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First Day on Earth Hardcover – November 1, 2011

18 customer reviews

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100 Young Adult Books to Read in a Lifetime
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Editorial Reviews

Review

Praise for First Day on Earth:

"Castellucci crafts a gloomy and quirky metaphorical piece about being a misfit... [First Day on Earth] is touching and, most importantly, believable within the universe of these characters." —Quill & Quire

"A simple, tender work that speaks to the alien in all of us." —Kirkus

"The prose is spare but dense, lyrical and strongly emotive, and younger teens will find the story accessible and affecting even as older readers can revel in its emotional complexity and thematic sophistication...Ultimately, it hardly matters whether the aliens are real or metaphorical; it is Mal's earthly journey that will grab readers' hearts." —Bulletin of the Center for Children's Books, starred review

About the Author

Cecil Castellucci grew up in New York City and is the author of the young adult novels Rose Sees Red, Boy Proof, The Queen of Cool, and Beige, as well as the comic books The Plain Janes and Janes in Love. Currently, Cecil Castellucci lives in Los Angeles. You can learn more about her at www.misscecil.com and via her blog, castellucci.livejournal.com.

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Product Details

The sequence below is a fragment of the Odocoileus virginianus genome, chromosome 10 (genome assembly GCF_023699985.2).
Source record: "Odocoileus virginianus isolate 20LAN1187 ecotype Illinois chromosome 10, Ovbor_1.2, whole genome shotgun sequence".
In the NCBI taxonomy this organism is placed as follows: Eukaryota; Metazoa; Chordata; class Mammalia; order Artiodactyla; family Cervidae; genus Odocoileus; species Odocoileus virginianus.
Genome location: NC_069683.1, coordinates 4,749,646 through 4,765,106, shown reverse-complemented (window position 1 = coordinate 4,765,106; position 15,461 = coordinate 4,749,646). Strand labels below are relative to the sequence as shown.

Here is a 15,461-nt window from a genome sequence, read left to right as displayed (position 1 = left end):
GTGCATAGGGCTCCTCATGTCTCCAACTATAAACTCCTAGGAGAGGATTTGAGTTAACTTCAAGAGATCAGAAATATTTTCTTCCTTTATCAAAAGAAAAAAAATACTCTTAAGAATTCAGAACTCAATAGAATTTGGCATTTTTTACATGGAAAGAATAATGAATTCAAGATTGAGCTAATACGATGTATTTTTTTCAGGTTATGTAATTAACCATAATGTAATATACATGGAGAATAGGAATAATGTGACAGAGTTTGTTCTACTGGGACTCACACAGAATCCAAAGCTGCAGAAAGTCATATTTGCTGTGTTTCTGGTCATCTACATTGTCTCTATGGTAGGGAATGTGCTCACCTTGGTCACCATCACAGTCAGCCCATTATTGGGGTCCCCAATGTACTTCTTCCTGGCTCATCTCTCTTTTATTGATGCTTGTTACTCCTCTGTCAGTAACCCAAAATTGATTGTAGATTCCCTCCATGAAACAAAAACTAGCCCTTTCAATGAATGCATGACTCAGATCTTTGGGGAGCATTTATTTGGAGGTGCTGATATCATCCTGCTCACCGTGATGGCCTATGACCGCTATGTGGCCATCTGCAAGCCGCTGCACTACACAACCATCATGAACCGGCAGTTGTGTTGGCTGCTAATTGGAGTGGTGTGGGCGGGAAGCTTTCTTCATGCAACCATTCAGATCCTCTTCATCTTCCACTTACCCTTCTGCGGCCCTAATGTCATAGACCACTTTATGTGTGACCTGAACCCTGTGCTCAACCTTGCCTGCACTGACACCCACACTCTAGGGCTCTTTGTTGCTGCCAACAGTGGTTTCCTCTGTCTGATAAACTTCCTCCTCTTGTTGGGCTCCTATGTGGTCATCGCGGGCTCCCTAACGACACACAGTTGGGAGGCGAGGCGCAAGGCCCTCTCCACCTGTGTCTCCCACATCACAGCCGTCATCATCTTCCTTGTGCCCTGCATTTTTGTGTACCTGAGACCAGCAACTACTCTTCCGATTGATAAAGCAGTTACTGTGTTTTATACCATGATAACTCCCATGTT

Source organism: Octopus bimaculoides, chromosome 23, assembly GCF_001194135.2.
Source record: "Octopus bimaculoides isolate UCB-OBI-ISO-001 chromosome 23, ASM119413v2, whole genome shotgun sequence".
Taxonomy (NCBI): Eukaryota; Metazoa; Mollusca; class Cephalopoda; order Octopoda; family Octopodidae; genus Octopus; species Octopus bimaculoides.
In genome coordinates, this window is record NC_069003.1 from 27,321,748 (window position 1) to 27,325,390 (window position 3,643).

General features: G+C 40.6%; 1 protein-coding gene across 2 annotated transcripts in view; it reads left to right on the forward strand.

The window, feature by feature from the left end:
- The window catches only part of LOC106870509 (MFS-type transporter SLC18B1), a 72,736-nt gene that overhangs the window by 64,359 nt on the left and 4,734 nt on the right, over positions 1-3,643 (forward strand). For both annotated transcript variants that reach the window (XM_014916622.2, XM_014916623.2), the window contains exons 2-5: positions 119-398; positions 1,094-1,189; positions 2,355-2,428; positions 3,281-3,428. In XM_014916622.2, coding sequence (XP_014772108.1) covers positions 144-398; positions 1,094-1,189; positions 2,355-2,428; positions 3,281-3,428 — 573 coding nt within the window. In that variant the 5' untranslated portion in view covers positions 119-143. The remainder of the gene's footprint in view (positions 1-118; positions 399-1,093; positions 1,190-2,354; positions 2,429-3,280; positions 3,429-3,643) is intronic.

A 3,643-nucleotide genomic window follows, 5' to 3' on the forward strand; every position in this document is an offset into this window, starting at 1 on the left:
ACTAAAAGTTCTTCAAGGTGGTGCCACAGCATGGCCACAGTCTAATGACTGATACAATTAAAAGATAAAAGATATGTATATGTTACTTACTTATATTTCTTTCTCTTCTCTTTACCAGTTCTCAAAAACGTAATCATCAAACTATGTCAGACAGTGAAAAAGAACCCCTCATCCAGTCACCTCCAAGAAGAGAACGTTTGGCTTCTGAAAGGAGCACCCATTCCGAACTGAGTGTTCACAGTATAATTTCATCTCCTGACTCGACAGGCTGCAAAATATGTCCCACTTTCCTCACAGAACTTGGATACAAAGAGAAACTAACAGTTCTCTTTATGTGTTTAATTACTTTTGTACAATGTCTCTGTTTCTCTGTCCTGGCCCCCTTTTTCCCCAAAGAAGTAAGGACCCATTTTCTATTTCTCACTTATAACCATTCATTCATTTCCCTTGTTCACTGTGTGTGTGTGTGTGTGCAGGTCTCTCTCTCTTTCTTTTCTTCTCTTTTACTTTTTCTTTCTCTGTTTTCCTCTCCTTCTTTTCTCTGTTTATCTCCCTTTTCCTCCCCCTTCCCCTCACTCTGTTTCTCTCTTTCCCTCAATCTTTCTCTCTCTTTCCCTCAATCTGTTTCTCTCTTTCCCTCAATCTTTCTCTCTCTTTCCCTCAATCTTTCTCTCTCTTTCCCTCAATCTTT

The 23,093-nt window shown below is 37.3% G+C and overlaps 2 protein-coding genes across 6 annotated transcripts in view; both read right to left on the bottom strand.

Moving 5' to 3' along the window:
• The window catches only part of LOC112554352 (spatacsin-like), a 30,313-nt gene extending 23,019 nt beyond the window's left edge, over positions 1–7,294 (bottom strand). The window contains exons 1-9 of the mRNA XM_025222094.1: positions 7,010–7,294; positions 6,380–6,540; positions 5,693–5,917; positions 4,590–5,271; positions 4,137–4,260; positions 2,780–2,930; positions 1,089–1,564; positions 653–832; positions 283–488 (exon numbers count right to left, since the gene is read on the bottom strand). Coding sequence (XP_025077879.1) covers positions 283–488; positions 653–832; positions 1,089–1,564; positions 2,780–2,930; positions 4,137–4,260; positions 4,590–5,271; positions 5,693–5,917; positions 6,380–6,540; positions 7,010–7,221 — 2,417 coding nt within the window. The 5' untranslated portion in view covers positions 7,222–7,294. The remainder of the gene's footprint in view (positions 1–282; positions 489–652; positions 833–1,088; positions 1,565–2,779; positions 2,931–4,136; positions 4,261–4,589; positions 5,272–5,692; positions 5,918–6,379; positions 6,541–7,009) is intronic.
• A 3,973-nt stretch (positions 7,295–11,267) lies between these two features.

• Age Range: 12 and up
  • Grade Level: 7 and up
  • Lexile Measure: 540L (What's this?)
  • Hardcover: 160 pages
  • Publisher: Scholastic Press (November 1, 2011)
  • Language: English
  • ISBN-10: 0545060826
  • ISBN-13: 978-0545060820
  • Product Dimensions: 8.5 x 6.6 x 0.7 inches
  • Shipping Weight: 2.7 pounds
  • Average Customer Review: 4.2 out of 5 stars  See all reviews (18 customer reviews)
  • Amazon Best Sellers Rank: #841,140 in Books (See Top 100 in Books)

More About the Author

Small Girl. Big Party. Author of the novels Stone in the Sky, Tin Star, Odd Duck, The Year of the Beasts, First Day on Earth, Rose Sees Red, Grandma's Gloves, Boy Proof, The Queen of Cool, Beige and The Plain Janes/Janes in Love. Former indie rocker known as Nerdy Girl and Cecil Seaskull. DIY filmmaker. enfant terrible. modern 21st century flapper.

Customer Reviews

Most Helpful Customer Reviews

3 of 3 people found the following review helpful By Steven R. McEvoy on January 3, 2012
Format: Hardcover